Activision Blizzard and Ubisoft pressure groups continue to push for cultural reforms

Groups of current and former employees from Ubisoft and Activision Blizzard are continuing to push for meaningful cultural reforms in the wake of misconduct allegations at both companies.

Groups of current and former employees from Ubisoft and Activision Blizzard are continuing to push for meaningful cultural reforms in the wake of misconduct allegations at both companies. 

Workers from Activision Blizzard have rallied behind the Twitter handle 'ABetterABK,' and have lent their support to Ubisoft staff also demanding "real permanent change" under the 'ABetterUbisoft' banner on social media. 

Both groups are standing in solidarity together, and are calling on developers from across the industry to join them in holding their employers to account. 

In order to keep pressure on Ubisoft, ABetterUbisoft publicly shared an open letter signed by over 1000 current and former Ubisoft employees across 30 internal studios that expressed support for protesting Activision Blizzard developers and implored Ubisoft itself to take far more action to end abuse. 

The letter was penned in July and shared with a number of media outlets, but is now available to read in full on the ABetterUbisoft Twitter account. The group has outlined four key demands that it believes Ubisoft must meet in order to make progress, and described the steps taken so far by the French publisher as "woefully insufficient."

"[Ubisoft] must stop promoting and moving known offenders from studio to studio, team to team with no repercussions. This cycle needs to end. We want a collective seat at the table, to have a meaningful say in how Ubisoft as company moves forward from here," it explained.

"[We also demand] cross-industry collaboration, to agree on a set of ground rules and processes that all studios can use to handle these offenses in the future. This collaboration must heavily involve employees in non-management positions and union representatives."

ABetterABK said it's standing shoulder to shoulder with ABetterUbisoft, and echoed its demands for industry-wide change. It also said that over 3000 current Activision Blizzard employees signed an open letter at the start of August demanding more reforms along with the resignation of Fran Townsend -- who appeared to trivialize recent allegations of abuse in an internal email -- from the ABK Women's Network. 

In a bid to keep holding Activision Blizzard leadership to account, the group emphasized that the company has "yet to embrace significant change" more than two weeks after employees walked out in protest. "With thousands of ABK employees on our side, we're hard at work building a movement that will continue to take action until real, tangible change is enacted," it added.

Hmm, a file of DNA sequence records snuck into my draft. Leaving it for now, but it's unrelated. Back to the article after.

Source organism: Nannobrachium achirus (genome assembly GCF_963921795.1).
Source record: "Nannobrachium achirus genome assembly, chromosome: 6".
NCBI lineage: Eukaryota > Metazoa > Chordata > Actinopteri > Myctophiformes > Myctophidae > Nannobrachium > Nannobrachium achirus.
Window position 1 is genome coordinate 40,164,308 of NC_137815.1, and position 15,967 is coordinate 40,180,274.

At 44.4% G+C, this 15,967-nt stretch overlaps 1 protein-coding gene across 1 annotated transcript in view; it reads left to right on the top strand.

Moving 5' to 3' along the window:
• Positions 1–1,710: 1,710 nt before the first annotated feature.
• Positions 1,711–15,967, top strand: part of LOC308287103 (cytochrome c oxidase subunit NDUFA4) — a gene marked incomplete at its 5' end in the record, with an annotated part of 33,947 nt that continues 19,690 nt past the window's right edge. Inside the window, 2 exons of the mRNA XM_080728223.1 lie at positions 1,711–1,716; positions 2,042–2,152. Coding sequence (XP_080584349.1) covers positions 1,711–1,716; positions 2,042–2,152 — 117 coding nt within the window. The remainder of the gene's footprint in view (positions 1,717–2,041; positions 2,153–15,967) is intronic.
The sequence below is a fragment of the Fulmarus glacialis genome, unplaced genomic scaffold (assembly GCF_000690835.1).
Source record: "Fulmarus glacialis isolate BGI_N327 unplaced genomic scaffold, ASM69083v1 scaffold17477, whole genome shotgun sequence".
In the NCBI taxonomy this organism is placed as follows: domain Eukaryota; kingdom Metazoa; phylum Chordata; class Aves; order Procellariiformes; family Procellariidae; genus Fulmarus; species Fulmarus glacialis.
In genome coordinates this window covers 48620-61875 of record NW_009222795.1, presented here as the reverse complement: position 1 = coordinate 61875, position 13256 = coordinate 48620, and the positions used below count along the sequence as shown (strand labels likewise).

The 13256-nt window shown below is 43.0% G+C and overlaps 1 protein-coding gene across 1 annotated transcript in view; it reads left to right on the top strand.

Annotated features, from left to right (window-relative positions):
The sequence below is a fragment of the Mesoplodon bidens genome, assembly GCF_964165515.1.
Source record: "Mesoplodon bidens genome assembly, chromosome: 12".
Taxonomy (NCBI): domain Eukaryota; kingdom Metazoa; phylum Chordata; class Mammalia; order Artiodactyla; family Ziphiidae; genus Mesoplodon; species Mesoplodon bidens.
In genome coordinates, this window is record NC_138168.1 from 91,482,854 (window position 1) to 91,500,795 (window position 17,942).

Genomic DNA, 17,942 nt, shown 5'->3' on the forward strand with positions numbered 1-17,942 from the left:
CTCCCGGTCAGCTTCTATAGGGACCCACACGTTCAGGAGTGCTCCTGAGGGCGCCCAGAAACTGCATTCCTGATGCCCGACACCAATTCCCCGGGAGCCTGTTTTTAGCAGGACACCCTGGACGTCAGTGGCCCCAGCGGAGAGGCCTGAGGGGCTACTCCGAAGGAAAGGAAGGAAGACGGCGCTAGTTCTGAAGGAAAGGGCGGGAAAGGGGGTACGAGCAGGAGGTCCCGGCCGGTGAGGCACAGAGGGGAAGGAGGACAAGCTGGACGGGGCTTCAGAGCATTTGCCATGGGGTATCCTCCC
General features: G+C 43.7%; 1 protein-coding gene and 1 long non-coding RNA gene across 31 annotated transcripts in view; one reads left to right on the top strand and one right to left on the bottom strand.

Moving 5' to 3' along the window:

The creation of both pressure groups, which are operating very much in the public eye, comes after both Ubisoft and Activision Blizzard were hit with widespread allegations of misconduct within the space of a year. 

Last year, a number of high-level Ubisoft employees faced allegations of misconduct, resulting in a string of resignations and departures. An extensive report published by Gamasutra ultimately found the cycle of abuse and misconduct ran deep at Ubisoft, with over a dozen former and current employees explaining how the company had spent years building its workplace culture on a bedrock of toxicity and deniability.

Activision Blizzard was then sued by the California Department of Fair Employment and Housing earlier this year for propagating a "frat boy" culture that enabled widespread misconduct and abuse. The lawsuit contained a number of serious harassment and bullying allegations, and despite initially being downplayed by Activision Blizzard, eventually resulted in notable departures such as the resignation of Blizzard Entertainment president J Allen Brack.

The Call of Duty and World of Warcraft maker has since suggested it wants to 'set the example' on inclusion, but in the weeks since the lawsuit came to light has been repeatedly called out by its own employees and shareholders for failing to effectively commit to tackling the issue.

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